Tag Archives: the media

naked and unashamed.

If you’ve been following my blog for any length of time, you might know that I was diagnosed with an eating disorder in 2007 and have since made it my mission to figure out how to love myself — inside and out — relentlessly. My blog has been instrumental on this journey. I’ve blogged my way through all sorts of self-love hangups, from navigating self-imposed pressures to be the perfect wife to finding my sexy.

I’m thankful to report that, in the past year, I haven’t had many reasons to turn to Ye Olde Blogue in order to make myself feel better about my self or my body. With God’s help (along with the assistance of my sweet husband and faithful mentors) I think that it’s safe to say that I’ve finally made peace with my own body and any chance of ED relapse is behind me.

However, regardless of my own personal growth, a recent chain of unsettling events has made me realize that this world is still, if I may be so bold as to say, effed sideways concerning the ways we women view ourselves:

+ My mom hasn’t had a nice picture of her taken in a while, so a few weeks ago she requested that I take one of her with my SLR. As soon as I was done she pleaded with me to Photoshop away some lines from her face.

+ During prayer requests at my bible study a week ago, a girl asked for a way for her to use her body to get ahead in life.

+ There are hundreds of leaders (male, of course) in the church community that have come out recently speaking against women for what they wear for being the cause of men to lust after them and even cheat on their wives. (Yes, read that again. The women are at fault for the men who cheat.)

+ Someone told me that of course I’m happy with my body because I’m beautiful. And there’s no way they can be happy because they’re not.

You know me — I can’t just sit back and not blog about how much these events (particularly the last one) infuriate me.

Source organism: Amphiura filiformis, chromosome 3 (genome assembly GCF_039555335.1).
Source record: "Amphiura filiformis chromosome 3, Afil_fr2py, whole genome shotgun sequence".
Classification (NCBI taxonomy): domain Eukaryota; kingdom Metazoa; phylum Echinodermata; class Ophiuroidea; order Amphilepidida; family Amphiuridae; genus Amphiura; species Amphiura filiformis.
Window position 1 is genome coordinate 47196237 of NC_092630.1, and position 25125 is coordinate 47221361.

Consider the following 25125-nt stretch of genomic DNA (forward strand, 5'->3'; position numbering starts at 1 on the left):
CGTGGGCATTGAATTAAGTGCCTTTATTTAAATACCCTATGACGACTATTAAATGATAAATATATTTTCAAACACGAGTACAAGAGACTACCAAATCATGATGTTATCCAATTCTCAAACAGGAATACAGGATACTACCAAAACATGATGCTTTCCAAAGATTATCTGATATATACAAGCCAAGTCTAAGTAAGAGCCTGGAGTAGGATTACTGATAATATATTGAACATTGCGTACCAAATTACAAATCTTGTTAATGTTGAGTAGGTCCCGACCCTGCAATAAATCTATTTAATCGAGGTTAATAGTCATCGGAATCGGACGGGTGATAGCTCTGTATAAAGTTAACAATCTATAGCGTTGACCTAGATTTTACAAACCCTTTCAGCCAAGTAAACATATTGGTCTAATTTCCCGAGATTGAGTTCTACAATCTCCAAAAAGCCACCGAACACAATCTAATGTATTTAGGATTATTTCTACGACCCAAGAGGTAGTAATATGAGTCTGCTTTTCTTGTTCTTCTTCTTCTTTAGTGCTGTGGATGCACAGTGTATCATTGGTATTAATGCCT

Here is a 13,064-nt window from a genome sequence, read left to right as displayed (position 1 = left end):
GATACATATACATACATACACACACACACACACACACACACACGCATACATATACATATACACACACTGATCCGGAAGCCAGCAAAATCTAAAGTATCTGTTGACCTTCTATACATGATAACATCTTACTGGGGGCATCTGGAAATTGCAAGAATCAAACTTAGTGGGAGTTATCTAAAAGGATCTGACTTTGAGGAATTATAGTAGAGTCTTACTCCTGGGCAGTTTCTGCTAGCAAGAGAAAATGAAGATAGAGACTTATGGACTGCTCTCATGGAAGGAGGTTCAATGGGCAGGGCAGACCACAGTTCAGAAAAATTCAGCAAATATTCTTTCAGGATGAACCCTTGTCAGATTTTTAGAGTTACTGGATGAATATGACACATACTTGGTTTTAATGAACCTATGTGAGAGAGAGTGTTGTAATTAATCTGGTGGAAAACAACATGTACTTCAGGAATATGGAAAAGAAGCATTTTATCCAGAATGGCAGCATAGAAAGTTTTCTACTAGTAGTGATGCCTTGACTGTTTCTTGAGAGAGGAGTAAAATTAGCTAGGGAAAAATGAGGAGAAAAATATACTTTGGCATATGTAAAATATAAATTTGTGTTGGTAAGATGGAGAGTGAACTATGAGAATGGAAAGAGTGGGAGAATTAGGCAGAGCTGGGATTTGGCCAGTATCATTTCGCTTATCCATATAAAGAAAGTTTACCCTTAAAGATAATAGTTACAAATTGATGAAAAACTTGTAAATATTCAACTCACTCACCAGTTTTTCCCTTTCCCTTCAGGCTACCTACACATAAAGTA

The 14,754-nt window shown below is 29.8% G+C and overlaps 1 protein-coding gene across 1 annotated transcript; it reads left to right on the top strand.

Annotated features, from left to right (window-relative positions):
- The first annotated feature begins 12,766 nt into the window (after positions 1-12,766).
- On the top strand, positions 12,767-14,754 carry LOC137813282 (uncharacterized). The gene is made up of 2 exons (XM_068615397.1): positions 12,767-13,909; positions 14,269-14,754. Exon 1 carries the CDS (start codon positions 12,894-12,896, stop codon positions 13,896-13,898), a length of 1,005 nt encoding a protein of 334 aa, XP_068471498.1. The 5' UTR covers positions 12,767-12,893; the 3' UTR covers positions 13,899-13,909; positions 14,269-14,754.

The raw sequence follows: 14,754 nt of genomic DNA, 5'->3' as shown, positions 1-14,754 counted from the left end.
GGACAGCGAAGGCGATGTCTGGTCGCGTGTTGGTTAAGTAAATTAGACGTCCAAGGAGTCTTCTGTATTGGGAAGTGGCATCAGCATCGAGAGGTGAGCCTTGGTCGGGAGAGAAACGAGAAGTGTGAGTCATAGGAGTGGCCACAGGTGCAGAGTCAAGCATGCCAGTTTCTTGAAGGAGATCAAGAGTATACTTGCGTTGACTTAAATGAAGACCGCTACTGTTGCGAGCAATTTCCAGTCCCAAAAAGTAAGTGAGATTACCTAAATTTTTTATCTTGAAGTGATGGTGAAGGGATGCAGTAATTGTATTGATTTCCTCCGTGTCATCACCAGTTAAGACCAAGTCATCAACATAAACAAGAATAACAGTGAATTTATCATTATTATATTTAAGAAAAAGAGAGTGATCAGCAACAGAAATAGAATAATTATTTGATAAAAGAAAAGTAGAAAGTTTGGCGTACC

I’m currently fumbling my way through the book of Esther and trying to make sense of it; a story about a Jew girl who was integral to saving God’s chosen people because, quite frankly, some batshit crazy pseudo-king thought she was hot and, for that reason alone, wanted to “know” her. (This is, of course, the New Lindsay Translation of the story. I suggest you read it for your own context, even if you aren’t a believer.)

The other day, I hopped in the shower ever-so-quickly while my son was napping and gave myself the New-Mom-Speedy-Scrubdown, my ears tuned to the static sounds coming from the baby monitor in my bedroom. When I finished actually washing and found that, surprisingly, my child was still asleep, I stood very still and watched the streams of water race each other down my body.

For a while, I just stared blankly, sure my child would rouse any minute. But each second that passed with no sounds from the monitor, I would turn the COLD knob just a bit more toward the OFF position to allow the stream to increase in heat. As soon as my skin adjusted to the temperature change, I’d turn the knob just a little bit more.

I did this until the COLD knob was completely off and, though the water was scalding, my skin was comfortable (albeit considerably more pink).

Under the stream, my eyes surveyed my exterior and — as bizarre as it sounds — I marveled. I couldn’t believe that this vessel at which I was staring had done so much in its 27 years of life — danced its 10,000 hours, learned scales on the piano, grew and sustained another human life — and, yet, took the brunt of my own abuse for the better part of two decades. And then I thought about Esther.

And my mom.

And that girl from my bible study.

And men who blame their missteps on their victims.

And all the girls in this society that think their bodies are as deep as their worth goes.

And I got mad. Like. Really mad.